Yesterday was my second day of chemo. I get it done every other Wednesday. The first thing that happens on a chemo day are your labs. They draw blood and see if you are healthy enough to handle it. So on my second treatment day they called my name, brought me to the back, and while the nurse was sticking the needle into my port she said “If you could go anywhere in the world, where would it be.” I had never seen her before in my life. The question came completely out of the blue. And it was the most wonderful thing I had ever heard. Being given permission to freely think about the future. “New Zealand” I said. “I’ve always wanted to spend my 40th birthday in New Zealand.” She said “that would be a long flight” and then went on to tell me about her imaginary trip to the Virgin Islands.
I got an upgrade on an airplane once. My previous flight had been cancelled so when they got me rescheduled the person at the gate informed me that I had “got the hook up.” I looked at my ticket and it said 1A and I said “holler if you hear me” and put my hand in the air and waited for a high five that never came.
I mention that because I got another upgrade yesterday except this one wasn’t quite as fun as that flight from DC to Charleston. I was told that instead of having stage 3 Colon Cancer that I actually have stage 4. And instead of saying things like “upgrade” and “free booze” they were saying “containment.”
The cancer had travelled to a lymph node in my neck and because of that distance it was a new stage. I was sitting on the examining table while the doctor was telling me this. I always feel so young when I’m sitting on those things. With my feet swinging off the ground. It was a weird time to feel like a kid, when you’re being upgraded to a stage 4.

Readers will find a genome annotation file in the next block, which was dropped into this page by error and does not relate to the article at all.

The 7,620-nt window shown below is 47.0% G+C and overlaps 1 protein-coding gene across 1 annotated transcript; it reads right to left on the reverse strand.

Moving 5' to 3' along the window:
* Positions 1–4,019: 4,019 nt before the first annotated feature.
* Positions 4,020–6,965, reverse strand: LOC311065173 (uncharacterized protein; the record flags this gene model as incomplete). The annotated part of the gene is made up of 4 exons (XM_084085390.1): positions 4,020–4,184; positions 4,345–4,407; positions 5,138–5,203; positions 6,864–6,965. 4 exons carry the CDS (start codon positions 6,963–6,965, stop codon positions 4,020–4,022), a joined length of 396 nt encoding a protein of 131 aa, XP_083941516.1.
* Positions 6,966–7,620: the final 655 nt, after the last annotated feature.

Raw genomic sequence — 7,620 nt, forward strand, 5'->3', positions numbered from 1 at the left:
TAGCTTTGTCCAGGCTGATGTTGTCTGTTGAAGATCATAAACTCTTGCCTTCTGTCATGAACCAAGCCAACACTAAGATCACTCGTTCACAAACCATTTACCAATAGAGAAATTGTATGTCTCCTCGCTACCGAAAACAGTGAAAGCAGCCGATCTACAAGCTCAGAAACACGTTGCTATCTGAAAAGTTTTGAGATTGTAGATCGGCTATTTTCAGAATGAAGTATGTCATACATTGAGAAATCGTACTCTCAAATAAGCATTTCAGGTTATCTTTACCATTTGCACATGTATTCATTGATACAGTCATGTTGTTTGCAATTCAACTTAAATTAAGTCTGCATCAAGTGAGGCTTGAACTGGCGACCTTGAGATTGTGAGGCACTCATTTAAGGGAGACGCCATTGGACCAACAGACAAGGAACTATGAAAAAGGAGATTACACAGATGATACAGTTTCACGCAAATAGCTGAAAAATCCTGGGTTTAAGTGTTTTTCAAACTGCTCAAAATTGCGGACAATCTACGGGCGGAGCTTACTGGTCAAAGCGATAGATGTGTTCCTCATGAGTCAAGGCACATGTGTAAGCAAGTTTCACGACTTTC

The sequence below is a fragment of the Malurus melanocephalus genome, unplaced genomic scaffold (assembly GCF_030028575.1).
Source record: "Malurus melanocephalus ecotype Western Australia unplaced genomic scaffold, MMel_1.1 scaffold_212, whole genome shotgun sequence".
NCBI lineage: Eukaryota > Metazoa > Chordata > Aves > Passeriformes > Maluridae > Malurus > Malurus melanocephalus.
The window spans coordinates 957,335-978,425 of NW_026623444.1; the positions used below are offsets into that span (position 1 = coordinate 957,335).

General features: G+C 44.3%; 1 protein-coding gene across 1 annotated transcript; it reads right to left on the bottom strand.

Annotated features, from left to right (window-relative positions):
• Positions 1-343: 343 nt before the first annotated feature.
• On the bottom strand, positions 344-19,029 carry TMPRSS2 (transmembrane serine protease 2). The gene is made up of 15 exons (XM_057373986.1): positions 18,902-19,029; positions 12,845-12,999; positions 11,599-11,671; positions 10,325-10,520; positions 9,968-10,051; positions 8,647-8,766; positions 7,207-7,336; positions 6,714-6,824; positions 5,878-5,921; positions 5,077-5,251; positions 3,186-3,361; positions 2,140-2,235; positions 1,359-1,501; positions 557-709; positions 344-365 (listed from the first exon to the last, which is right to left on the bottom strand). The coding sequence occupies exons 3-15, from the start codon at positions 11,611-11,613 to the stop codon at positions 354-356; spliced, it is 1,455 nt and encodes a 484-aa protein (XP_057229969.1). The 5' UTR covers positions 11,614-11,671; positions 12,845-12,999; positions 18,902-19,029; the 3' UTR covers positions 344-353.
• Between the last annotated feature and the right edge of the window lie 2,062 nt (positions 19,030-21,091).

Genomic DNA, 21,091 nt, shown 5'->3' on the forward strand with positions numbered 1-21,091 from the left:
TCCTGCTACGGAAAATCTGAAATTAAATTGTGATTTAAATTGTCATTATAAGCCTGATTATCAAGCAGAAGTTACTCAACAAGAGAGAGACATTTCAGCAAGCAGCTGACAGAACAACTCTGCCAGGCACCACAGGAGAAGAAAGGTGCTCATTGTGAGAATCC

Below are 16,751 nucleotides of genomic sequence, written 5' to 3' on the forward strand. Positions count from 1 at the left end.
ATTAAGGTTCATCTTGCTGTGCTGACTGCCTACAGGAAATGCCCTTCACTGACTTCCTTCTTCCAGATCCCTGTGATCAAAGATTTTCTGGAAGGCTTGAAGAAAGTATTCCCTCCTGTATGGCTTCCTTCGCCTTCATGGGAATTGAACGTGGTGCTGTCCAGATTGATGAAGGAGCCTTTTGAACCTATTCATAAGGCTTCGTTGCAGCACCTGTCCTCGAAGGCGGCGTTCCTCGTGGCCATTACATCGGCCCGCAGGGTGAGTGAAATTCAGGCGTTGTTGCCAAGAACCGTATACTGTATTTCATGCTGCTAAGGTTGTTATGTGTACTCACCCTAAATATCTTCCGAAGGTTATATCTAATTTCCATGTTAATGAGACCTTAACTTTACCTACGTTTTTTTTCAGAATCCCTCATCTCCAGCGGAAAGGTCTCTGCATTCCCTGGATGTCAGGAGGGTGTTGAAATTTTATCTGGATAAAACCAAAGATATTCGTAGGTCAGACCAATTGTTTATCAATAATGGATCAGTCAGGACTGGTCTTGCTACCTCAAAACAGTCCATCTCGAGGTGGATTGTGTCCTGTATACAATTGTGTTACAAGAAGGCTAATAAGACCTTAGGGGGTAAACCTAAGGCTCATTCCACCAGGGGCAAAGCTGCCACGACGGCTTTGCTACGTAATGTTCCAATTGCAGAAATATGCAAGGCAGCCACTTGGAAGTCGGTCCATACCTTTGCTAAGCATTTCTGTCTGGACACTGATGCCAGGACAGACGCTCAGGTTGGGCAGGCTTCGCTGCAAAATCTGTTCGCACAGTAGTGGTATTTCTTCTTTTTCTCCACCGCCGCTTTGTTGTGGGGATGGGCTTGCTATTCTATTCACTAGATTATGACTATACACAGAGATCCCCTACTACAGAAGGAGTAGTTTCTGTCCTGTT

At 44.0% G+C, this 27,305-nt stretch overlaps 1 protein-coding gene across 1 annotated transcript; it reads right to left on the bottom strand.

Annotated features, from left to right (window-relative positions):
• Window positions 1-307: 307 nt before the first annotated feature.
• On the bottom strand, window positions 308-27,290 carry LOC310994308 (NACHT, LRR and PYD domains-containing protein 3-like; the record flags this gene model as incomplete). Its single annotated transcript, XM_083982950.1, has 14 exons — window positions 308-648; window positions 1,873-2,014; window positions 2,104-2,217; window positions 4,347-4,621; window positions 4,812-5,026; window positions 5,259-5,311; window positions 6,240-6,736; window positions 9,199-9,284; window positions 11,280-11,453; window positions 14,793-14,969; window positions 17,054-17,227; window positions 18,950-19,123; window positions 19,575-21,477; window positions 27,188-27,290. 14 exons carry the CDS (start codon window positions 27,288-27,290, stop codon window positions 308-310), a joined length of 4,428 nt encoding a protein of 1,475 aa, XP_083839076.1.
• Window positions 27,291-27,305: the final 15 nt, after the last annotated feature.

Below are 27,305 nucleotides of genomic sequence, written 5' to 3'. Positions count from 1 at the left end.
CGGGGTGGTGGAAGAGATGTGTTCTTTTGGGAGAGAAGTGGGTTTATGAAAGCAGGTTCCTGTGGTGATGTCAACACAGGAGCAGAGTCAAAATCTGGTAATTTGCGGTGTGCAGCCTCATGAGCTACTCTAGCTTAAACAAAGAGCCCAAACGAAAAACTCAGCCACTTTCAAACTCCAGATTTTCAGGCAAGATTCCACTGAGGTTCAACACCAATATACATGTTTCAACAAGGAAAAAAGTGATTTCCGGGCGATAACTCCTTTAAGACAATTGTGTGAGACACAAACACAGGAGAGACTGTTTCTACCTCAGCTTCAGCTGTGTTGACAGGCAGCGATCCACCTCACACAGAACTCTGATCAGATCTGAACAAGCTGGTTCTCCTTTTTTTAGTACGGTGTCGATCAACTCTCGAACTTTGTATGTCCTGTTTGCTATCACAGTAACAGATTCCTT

Because stage 4 is legit. It’s the Walter White of stages. It’s when you quit your job and start cooking crystal meth. I just sat there on my hands and watched my legs dangle. For the first time things felt real. Because in the back of my head I was still a little convinced that I was being dramatic about this whole thing. Like the chemotherapy and the scans and the doctors visits were all just a little bit much. Like using a hammer to push in a thumb tack. When I would tell people I have cancer I would usually follow it up with a “yeah but it’s fine” but in that moment it was the first time I thought “maybe it isn’t fine. Maybe I’m not ok.”
Except that I am. My treatment wasn’t too bad and I took a long nap when I got home. I woke up this morning and had coffee on my patio. Be it stage 1 or stage 17, those numbers aren’t my business. Those are for the doctors. My business is showing up and focusing squarely on the bright side. That and planning my 40th birthday in New Zealand.